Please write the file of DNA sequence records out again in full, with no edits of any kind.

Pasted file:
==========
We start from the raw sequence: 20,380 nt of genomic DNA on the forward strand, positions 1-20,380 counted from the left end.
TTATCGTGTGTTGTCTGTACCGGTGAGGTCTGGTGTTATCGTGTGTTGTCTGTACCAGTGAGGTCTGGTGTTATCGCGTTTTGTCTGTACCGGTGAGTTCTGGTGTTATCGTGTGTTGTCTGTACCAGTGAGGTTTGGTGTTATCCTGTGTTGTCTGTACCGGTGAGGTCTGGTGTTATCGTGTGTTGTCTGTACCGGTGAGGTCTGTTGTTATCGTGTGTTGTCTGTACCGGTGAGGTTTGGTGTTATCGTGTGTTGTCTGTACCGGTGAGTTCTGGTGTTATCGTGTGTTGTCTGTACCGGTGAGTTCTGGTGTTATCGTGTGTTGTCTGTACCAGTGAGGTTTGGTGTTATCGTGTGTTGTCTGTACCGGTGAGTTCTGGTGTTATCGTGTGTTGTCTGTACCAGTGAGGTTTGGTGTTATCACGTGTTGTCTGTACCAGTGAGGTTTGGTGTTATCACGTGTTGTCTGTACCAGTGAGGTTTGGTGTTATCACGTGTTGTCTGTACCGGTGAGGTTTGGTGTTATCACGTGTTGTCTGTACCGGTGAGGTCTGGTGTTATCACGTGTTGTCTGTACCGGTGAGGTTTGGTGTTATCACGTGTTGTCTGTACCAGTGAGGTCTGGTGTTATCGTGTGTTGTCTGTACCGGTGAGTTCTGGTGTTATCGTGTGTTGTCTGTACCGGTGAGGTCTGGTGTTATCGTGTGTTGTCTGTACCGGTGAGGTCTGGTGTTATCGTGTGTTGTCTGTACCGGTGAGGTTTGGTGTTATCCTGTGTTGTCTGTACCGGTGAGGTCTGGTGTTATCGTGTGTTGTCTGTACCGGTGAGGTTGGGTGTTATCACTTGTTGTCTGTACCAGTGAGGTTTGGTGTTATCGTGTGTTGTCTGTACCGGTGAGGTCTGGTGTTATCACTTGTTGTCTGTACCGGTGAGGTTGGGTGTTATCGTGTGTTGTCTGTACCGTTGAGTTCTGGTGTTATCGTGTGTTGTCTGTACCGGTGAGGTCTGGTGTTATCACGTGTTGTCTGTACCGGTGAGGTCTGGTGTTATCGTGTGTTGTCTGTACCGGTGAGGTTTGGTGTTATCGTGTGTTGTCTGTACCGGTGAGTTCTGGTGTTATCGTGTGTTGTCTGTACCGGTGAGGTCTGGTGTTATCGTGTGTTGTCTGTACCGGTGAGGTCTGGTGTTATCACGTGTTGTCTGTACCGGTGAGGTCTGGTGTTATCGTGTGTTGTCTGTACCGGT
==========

We start from the raw sequence: 20,380 nt of genomic DNA on the forward strand, positions 1-20,380 counted from the left end.
TTATCGTGTGTTGTCTGTACCGGTGAGGTCTGGTGTTATCGTGTGTTGTCTGTACCAGTGAGGTCTGGTGTTATCGCGTTTTGTCTGTACCGGTGAGTTCTGGTGTTATCGTGTGTTGTCTGTACCAGTGAGGTTTGGTGTTATCCTGTGTTGTCTGTACCGGTGAGGTCTGGTGTTATCGTGTGTTGTCTGTACCGGTGAGGTCTGTTGTTATCGTGTGTTGTCTGTACCGGTGAGGTTTGGTGTTATCGTGTGTTGTCTGTACCGGTGAGTTCTGGTGTTATCGTGTGTTGTCTGTACCGGTGAGTTCTGGTGTTATCGTGTGTTGTCTGTACCAGTGAGGTTTGGTGTTATCGTGTGTTGTCTGTACCGGTGAGTTCTGGTGTTATCGTGTGTTGTCTGTACCAGTGAGGTTTGGTGTTATCACGTGTTGTCTGTACCAGTGAGGTTTGGTGTTATCACGTGTTGTCTGTACCAGTGAGGTTTGGTGTTATCACGTGTTGTCTGTACCGGTGAGGTTTGGTGTTATCACGTGTTGTCTGTACCGGTGAGGTCTGGTGTTATCACGTGTTGTCTGTACCGGTGAGGTTTGGTGTTATCACGTGTTGTCTGTACCAGTGAGGTCTGGTGTTATCGTGTGTTGTCTGTACCGGTGAGTTCTGGTGTTATCGTGTGTTGTCTGTACCGGTGAGGTCTGGTGTTATCGTGTGTTGTCTGTACCGGTGAGGTCTGGTGTTATCGTGTGTTGTCTGTACCGGTGAGGTTTGGTGTTATCCTGTGTTGTCTGTACCGGTGAGGTCTGGTGTTATCGTGTGTTGTCTGTACCGGTGAGGTTGGGTGTTATCACTTGTTGTCTGTACCAGTGAGGTTTGGTGTTATCGTGTGTTGTCTGTACCGGTGAGGTCTGGTGTTATCACTTGTTGTCTGTACCGGTGAGGTTGGGTGTTATCGTGTGTTGTCTGTACCGTTGAGTTCTGGTGTTATCGTGTGTTGTCTGTACCGGTGAGGTCTGGTGTTATCACGTGTTGTCTGTACCGGTGAGGTCTGGTGTTATCGTGTGTTGTCTGTACCGGTGAGGTTTGGTGTTATCGTGTGTTGTCTGTACCGGTGAGTTCTGGTGTTATCGTGTGTTGTCTGTACCGGTGAGGTCTGGTGTTATCGTGTGTTGTCTGTACCGGTGAGGTCTGGTGTTATCACGTGTTGTCTGTACCGGTGAGGTCTGGTGTTATCGTGTGTTGTCTGTACCGGT